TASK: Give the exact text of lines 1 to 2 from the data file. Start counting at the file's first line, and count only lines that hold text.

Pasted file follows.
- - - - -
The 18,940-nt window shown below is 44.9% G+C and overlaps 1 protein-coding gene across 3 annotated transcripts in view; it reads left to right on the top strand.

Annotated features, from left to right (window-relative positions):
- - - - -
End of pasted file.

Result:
The 18,940-nt window shown below is 44.9% G+C and overlaps 1 protein-coding gene across 3 annotated transcripts in view; it reads left to right on the top strand.

Annotated features, from left to right (window-relative positions):